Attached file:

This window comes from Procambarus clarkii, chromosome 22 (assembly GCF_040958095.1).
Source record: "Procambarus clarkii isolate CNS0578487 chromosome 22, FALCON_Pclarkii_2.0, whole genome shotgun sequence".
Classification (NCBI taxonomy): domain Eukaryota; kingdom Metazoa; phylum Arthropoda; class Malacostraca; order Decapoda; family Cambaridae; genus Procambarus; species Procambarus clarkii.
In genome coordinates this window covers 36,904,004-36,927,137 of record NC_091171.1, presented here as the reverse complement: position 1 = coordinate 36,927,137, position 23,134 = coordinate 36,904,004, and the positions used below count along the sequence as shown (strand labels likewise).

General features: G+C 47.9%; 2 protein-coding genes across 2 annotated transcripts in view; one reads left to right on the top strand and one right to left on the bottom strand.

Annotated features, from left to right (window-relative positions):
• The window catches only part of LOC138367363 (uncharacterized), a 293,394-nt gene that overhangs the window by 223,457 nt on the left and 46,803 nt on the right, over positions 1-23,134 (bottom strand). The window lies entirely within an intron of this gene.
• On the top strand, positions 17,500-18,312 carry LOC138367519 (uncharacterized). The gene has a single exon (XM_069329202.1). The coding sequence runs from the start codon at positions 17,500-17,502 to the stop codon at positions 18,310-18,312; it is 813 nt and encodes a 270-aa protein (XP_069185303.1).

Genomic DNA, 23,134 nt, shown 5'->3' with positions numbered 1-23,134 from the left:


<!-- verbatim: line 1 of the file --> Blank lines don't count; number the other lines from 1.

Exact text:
This window comes from Procambarus clarkii, chromosome 22 (assembly GCF_040958095.1).